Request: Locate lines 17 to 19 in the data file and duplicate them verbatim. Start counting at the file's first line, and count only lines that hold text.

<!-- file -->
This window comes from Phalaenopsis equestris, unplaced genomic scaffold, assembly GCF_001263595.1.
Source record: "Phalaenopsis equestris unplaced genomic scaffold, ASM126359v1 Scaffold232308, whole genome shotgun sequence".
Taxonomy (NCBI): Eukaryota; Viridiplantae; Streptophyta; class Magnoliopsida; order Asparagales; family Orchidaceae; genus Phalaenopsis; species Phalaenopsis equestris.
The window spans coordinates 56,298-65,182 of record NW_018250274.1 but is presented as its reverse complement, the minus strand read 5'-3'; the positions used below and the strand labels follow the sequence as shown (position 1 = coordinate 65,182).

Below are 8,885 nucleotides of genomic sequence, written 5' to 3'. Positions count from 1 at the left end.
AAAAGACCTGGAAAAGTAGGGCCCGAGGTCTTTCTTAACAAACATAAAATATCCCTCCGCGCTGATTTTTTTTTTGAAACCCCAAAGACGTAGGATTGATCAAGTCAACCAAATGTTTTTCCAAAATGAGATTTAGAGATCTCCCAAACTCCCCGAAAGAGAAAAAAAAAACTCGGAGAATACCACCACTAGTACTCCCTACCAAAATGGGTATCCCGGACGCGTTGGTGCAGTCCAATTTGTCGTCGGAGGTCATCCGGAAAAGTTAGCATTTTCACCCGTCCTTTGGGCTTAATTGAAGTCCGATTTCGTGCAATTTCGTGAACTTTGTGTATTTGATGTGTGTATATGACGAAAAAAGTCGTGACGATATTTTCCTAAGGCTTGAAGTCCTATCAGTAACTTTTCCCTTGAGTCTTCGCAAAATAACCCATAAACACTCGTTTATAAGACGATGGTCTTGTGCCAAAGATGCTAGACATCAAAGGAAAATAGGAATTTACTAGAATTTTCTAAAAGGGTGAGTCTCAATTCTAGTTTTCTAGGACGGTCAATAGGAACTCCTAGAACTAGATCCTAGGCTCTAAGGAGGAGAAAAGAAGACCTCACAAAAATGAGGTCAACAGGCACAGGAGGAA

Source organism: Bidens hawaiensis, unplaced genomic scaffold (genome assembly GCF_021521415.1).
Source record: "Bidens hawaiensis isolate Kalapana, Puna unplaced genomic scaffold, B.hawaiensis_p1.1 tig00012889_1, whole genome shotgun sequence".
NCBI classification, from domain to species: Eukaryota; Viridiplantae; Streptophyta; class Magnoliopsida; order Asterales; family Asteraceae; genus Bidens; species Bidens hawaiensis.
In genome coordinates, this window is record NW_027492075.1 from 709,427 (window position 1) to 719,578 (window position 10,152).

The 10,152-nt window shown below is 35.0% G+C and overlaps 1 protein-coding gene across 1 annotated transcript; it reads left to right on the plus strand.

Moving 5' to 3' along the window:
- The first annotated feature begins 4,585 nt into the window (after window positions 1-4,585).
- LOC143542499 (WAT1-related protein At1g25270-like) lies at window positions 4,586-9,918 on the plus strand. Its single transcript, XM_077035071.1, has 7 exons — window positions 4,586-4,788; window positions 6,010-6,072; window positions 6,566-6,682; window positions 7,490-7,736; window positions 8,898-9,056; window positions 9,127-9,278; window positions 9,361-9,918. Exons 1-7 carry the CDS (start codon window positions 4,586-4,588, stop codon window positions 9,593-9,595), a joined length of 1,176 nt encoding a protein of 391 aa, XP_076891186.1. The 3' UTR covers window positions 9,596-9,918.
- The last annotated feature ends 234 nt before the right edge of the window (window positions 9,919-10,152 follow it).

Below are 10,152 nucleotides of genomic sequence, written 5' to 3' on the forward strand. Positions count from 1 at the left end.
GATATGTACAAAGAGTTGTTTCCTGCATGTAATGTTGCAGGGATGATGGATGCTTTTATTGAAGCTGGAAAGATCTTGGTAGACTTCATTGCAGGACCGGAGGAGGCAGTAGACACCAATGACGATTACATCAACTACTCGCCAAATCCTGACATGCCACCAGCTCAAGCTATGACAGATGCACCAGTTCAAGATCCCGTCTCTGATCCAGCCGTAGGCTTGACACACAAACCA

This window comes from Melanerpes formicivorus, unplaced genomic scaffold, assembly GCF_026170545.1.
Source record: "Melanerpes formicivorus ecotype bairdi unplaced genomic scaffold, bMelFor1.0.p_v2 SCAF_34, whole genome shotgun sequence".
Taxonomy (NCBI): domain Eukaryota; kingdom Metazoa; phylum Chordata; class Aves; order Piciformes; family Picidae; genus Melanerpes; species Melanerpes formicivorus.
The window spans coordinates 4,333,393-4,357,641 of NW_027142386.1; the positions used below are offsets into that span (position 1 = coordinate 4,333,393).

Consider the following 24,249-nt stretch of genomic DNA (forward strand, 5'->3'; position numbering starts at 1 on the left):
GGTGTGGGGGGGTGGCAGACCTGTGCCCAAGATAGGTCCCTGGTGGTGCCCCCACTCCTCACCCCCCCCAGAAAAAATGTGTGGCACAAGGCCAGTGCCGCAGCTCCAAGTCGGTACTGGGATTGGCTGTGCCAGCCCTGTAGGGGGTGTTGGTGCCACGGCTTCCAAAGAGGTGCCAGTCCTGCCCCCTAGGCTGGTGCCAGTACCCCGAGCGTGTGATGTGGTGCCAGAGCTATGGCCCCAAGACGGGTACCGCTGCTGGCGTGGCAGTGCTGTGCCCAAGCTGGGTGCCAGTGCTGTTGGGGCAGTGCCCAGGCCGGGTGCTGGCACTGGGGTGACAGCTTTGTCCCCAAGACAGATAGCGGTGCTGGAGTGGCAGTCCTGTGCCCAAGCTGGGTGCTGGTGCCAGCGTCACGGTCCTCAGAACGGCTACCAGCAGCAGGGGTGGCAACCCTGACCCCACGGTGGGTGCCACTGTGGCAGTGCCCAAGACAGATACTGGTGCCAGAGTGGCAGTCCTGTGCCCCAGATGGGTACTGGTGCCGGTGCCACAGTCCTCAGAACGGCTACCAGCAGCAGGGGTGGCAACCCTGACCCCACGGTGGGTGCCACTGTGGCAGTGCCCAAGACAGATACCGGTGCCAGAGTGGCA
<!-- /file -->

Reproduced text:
GATATGTACAAAGAGTTGTTTCCTGCATGTAATGTTGCAGGGATGATGGATGCTTTTATTGAAGCTGGAAAGATCTTGGTAGACTTCATTGCAGGACCGGAGGAGGCAGTAGACACCAATGACGATTACATCAACTACTCGCCAAATCCTGACATGCCACCAGCTCAAGCTATGACAGATGCACCAGTTCAAGATCCCGTCTCTGATCCAGCCGTAGGCTTGACACACAAACCA

This window comes from Melanerpes formicivorus, unplaced genomic scaffold, assembly GCF_026170545.1.
Source record: "Melanerpes formicivorus ecotype bairdi unplaced genomic scaffold, bMelFor1.0.p_v2 SCAF_34, whole genome shotgun sequence".